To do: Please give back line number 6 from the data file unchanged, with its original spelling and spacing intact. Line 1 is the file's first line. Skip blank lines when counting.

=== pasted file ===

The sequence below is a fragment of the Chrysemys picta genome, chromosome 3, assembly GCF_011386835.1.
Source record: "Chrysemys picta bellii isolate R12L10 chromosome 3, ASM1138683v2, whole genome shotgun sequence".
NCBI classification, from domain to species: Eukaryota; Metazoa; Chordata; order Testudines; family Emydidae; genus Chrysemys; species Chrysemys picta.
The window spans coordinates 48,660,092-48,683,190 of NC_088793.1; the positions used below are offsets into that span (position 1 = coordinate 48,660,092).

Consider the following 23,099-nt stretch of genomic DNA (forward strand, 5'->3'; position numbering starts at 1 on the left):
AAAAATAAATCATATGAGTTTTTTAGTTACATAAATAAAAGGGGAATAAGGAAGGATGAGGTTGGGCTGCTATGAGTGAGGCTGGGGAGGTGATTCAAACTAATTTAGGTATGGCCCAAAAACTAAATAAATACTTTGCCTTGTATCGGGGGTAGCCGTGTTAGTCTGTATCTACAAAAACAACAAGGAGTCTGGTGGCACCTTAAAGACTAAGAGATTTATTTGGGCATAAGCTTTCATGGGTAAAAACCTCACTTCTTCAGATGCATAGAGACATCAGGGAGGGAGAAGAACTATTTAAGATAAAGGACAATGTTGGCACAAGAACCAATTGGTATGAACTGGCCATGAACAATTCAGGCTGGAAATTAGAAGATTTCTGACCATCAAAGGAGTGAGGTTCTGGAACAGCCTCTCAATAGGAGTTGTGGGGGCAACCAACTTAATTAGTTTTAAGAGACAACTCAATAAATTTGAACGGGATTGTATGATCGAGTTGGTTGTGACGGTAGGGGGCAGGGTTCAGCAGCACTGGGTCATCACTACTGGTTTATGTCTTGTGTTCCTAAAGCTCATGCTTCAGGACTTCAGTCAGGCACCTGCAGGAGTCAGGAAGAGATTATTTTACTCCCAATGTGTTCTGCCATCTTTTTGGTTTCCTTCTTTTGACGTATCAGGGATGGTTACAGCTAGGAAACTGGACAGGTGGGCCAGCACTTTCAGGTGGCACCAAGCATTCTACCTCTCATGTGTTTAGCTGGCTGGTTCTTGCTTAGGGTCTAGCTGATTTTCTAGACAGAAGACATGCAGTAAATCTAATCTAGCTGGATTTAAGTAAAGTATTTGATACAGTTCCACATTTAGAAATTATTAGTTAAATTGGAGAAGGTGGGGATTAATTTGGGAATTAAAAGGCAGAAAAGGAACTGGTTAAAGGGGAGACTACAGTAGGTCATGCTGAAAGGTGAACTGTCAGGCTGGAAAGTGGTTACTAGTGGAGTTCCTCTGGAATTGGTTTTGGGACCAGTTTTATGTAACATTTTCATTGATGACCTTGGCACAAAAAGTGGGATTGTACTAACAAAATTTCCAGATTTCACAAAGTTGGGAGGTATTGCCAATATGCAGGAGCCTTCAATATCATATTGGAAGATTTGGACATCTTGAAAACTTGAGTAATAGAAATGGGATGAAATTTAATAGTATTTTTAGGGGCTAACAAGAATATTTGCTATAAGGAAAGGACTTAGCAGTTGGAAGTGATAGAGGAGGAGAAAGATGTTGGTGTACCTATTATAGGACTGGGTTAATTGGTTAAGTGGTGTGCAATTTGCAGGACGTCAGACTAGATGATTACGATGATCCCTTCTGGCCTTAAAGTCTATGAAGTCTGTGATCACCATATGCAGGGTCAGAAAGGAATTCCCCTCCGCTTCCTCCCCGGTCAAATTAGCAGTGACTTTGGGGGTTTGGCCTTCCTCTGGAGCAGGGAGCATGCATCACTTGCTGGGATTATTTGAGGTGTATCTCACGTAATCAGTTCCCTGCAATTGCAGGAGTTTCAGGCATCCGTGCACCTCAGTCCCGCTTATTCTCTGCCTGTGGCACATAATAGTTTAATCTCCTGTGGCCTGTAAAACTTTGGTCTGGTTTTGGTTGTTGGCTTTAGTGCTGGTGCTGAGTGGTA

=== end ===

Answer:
AAAAATAAATCATATGAGTTTTTTAGTTACATAAATAAAAGGGGAATAAGGAAGGATGAGGTTGGGCTGCTATGAGTGAGGCTGGGGAGGTGATTCAAACTAATTTAGGTATGGCCCAAAAACTAAATAAATACTTTGCCTTGTATCGGGGGTAGCCGTGTTAGTCTGTATCTACAAAAACAACAAGGAGTCTGGTGGCACCTTAAAGACTAAGAGATTTATTTGGGCATAAGCTTTCATGGGTAAAAACCTCACTTCTTCAGATGCATAGAGACATCAGGGAGGGAGAAGAACTATTTAAGATAAAGGACAATGTTGGCACAAGAACCAATTGGTATGAACTGGCCATGAACAATTCAGGCTGGAAATTAGAAGATTTCTGACCATCAAAGGAGTGAGGTTCTGGAACAGCCTCTCAATAGGAGTTGTGGGGGCAACCAACTTAATTAGTTTTAAGAGACAACTCAATAAATTTGAACGGGATTGTATGATCGAGTTGGTTGTGACGGTAGGGGGCAGGGTTCAGCAGCACTGGGTCATCACTACTGGTTTATGTCTTGTGTTCCTAAAGCTCATGCTTCAGGACTTCAGTCAGGCACCTGCAGGAGTCAGGAAGAGATTATTTTACTCCCAATGTGTTCTGCCATCTTTTTGGTTTCCTTCTTTTGACGTATCAGGGATGGTTACAGCTAGGAAACTGGACAGGTGGGCCAGCACTTTCAGGTGGCACCAAGCATTCTACCTCTCATGTGTTTAGCTGGCTGGTTCTTGCTTAGGGTCTAGCTGATTTTCTAGACAGAAGACATGCAGTAAATCTAATCTAGCTGGATTTAAGTAAAGTATTTGATACAGTTCCACATTTAGAAATTATTAGTTAAATTGGAGAAGGTGGGGATTAATTTGGGAATTAAAAGGCAGAAAAGGAACTGGTTAAAGGGGAGACTACAGTAGGTCATGCTGAAAGGTGAACTGTCAGGCTGGAAAGTGGTTACTAGTGGAGTTCCTCTGGAATTGGTTTTGGGACCAGTTTTATGTAACATTTTCATTGATGACCTTGGCACAAAAAGTGGGATTGTACTAACAAAATTTCCAGATTTCACAAAGTTGGGAGGTATTGCCAATATGCAGGAGCCTTCAATATCATATTGGAAGATTTGGACATCTTGAAAACTTGAGTAATAGAAATGGGATGAAATTTAATAGTATTTTTAGGGGCTAACAAGAATATTTGCTATAAGGAAAGGACTTAGCAGTTGGAAGTGATAGAGGAGGAGAAAGATGTTGGTGTACCTATTATAGGACTGGGTTAATTGGTTAAGTGGTGTGCAATTTGCAGGACGTCAGACTAGATGATTACGATGATCCCTTCTGGCCTTAAAGTCTATGAAGTCTGTGATCACCATATGCAGGGTCAGAAAGGAATTCCCCTCCGCTTCCTCCCCGGTCAAATTAGCAGTGACTTTGGGGGTTTGGCCTTCCTCTGGAGCAGGGAGCATGCATCACTTGCTGGGATTATTTGAGGTGTATCTCACGTAATCAGTTCCCTGCAATTGCAGGAGTTTCAGGCATCCGTGCACCTCAGTCCCGCTTATTCTCTGCCTGTGGCACATAATAGTTTAATCTCCTGTGGCCTGTAAAACTTTGGTCTGGTTTTGGTTGTTGGCTTTAGTGCTGGTGCTGAGTGGTA